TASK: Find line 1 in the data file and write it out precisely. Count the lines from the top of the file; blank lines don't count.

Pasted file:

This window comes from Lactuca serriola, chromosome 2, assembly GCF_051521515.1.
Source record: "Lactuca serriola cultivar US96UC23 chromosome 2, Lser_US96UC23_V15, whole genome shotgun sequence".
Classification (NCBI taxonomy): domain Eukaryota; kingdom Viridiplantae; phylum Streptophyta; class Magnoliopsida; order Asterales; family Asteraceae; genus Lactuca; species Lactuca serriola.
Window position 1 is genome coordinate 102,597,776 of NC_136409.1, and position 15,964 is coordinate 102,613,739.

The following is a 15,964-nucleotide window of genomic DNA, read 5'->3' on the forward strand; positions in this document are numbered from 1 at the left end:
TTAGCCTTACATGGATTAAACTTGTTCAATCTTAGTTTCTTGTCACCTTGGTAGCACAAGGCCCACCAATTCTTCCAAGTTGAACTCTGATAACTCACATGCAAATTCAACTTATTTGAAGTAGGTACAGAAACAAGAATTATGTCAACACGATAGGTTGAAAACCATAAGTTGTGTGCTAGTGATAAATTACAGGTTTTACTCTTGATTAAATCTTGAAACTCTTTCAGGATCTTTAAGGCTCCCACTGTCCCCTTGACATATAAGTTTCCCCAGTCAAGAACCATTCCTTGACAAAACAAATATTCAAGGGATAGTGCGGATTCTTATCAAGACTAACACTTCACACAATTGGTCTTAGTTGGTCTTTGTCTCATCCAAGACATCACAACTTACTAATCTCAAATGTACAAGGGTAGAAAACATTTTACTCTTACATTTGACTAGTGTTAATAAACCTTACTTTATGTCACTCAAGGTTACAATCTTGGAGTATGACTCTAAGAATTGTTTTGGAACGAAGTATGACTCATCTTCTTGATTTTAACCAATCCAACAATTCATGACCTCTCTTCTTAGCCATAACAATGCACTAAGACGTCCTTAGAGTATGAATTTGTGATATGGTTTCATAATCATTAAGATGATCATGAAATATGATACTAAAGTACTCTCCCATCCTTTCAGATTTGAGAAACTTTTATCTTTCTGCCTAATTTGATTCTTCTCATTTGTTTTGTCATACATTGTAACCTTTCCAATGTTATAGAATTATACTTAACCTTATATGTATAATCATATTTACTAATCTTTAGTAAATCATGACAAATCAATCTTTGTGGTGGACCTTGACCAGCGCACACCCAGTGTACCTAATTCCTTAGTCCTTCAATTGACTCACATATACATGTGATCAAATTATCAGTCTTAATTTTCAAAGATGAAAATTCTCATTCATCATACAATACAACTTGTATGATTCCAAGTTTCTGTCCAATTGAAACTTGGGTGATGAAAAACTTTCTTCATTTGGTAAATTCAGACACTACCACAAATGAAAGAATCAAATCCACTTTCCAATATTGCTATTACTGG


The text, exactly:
This window comes from Lactuca serriola, chromosome 2, assembly GCF_051521515.1.